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Advancing Hepatitis B and C Screening Practices: A Learning Opportunity 

Open to both internal and external registrants, the University of Miami Millers School of Medicine, presents a new, complementary Continuing Medical Education (CME) course. The course, titled "Screening for Hepatitis B and C," is available now through February 2026.

Paulo Pinheiro
Dr. Paulo Pinheiro leads the CME course.

This one-hour, asynchronous, remote course tackles the medical community's knowledge gap in screening recommendations. The training emphasizes the need for comprehensive screening practices for Hepatitis B virus (HBV) and Hepatitis C virus (HCV) during new and existing patient appointments.

Leading specialists in HBV and HCV diagnosis, treatment, and epidemiology present four educational mini-lectures, covering recent updates to medical recommendations, information about prospective high-risk populations, and effective communication strategies to increase screening rates among these patients. 

The session is tailored for healthcare professionals in various fields, including family medicine, gastroenterology, hospital medicine, internal medicine, pediatrics, and others. Whether an allied health care professional, fellow, medical student, nurse, nurse practitioner, physician, physician assistant, or resident, participants will gain valuable knowledge, enhance their skills, and contribute to better patient outcomes. 

“The goal is simple: to enhance participants' ability to screen for HBV and HCV effectively,” said Paulo S. Pinheiro, M.D., Ph.D., a cancer epidemiologist at Sylvester Comprehensive Cancer Center, associate professor in the Department of Public Health Sciences, and the lead instructor for the course.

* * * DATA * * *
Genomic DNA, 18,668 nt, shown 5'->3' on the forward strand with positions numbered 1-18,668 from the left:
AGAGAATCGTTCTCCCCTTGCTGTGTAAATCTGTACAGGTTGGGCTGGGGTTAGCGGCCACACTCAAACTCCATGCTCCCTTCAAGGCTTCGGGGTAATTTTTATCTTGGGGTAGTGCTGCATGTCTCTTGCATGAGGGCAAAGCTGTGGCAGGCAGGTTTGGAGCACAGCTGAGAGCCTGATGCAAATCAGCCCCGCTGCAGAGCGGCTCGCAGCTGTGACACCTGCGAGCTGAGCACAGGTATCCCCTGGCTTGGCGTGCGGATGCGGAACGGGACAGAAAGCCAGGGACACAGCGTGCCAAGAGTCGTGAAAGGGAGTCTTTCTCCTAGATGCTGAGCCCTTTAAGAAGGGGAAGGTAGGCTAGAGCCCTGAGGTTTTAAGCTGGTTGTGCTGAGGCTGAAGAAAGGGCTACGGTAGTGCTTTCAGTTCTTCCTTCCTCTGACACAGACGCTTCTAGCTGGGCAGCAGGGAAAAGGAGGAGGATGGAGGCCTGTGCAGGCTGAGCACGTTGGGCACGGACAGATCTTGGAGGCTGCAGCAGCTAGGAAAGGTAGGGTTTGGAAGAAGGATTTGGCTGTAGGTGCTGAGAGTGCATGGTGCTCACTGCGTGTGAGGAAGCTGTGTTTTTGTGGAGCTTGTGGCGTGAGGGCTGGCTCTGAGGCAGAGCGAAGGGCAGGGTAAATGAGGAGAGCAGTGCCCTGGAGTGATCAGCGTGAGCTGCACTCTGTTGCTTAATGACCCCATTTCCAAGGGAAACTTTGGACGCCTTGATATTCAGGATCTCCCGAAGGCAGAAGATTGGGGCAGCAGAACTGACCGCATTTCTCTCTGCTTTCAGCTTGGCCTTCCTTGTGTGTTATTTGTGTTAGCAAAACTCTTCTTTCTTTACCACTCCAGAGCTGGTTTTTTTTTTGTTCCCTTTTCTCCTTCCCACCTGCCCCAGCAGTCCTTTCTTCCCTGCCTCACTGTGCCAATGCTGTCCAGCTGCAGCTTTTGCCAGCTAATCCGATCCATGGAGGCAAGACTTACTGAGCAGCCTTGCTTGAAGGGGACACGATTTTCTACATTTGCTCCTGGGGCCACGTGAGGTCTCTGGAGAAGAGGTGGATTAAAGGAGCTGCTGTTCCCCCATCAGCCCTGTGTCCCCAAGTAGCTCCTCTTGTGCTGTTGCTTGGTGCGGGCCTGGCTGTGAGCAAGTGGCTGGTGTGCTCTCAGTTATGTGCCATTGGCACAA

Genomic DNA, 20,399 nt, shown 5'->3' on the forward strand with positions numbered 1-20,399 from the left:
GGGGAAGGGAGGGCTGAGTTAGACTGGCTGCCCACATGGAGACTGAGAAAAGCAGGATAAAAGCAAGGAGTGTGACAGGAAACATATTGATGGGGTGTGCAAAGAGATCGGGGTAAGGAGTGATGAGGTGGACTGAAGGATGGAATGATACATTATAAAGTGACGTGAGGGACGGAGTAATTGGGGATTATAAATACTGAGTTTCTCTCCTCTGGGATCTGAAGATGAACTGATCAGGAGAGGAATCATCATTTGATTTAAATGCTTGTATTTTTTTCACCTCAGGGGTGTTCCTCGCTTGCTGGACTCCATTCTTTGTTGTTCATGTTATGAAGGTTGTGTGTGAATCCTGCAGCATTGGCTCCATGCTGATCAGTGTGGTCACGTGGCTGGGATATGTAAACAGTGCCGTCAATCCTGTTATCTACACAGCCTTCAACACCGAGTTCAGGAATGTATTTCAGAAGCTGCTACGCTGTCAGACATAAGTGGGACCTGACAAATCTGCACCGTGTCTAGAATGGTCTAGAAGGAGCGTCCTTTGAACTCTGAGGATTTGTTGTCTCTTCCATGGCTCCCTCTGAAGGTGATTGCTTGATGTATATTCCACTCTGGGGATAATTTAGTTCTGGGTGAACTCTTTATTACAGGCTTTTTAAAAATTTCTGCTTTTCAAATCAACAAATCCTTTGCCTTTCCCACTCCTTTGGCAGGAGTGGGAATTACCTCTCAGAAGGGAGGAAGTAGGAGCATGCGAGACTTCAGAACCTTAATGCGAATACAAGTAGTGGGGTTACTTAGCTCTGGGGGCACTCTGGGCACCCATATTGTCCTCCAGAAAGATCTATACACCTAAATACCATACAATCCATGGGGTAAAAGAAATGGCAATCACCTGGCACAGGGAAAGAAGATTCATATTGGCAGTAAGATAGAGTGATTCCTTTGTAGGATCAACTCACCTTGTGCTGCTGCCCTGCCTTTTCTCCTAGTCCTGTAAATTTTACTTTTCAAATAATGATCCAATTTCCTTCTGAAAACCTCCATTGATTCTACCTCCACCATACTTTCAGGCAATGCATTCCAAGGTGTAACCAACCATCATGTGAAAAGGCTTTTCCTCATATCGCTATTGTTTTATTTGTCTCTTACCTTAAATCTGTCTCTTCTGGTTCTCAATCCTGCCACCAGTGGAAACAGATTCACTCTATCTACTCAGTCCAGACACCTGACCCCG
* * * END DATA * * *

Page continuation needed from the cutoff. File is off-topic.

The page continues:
Participants will also be able to learn about the importance of culturally sensitive patient education and

Hannah Cranford
Hannah Cranford, research assistant for Dr. Pinheiro, and third-year Ph.D. student in Epidemiology, serves as the primary coordinator for this course.

recommendations. The session emphasizes assessing higher hepatocellular carcinoma (HCC) rates in specific populations, understanding the role of HCV/HBV in HCC development, and recognizing major risk factors in Florida's diverse population.

After the session, participants will become better equipped to understand the diverse patterns of HCC in Florida, focusing on chronic HCV and HBV. They will gain insights into potential racial-ethnic sensitivities regarding screening and become more aware of the CDC's recommendation for a one-time screening of all adults for HBV and HCV.

How Do Participants Engage?

Participants can attend the session online between February 2, 2024, and February 2, 2026. Participants will receive AMA PRA Category 1 Credits™ (1.00 hours), and/or Non-Physician Attendance (1.00 hours).

“This learning opportunity is a step towards improving patient well-being by reducing the incidence of cirrhosis and hepatocellular carcinoma, aligning with the latest CDC guidelines,” said Dr. Pinheiro.

Other instructors for the course include Patricia D. Jones, M.D., associate professor of clinical medicine at the Miller School of Medicine, Katherine Chung-Bridges, M.D., M.P.H., chief community research officer at the Health Choice Network, and Robert J. Wong, M.D., clinical associate professor of medicine at Stanford University School of Medicine.

Written by Deycha Torres Hernández, published on February 26, 2024.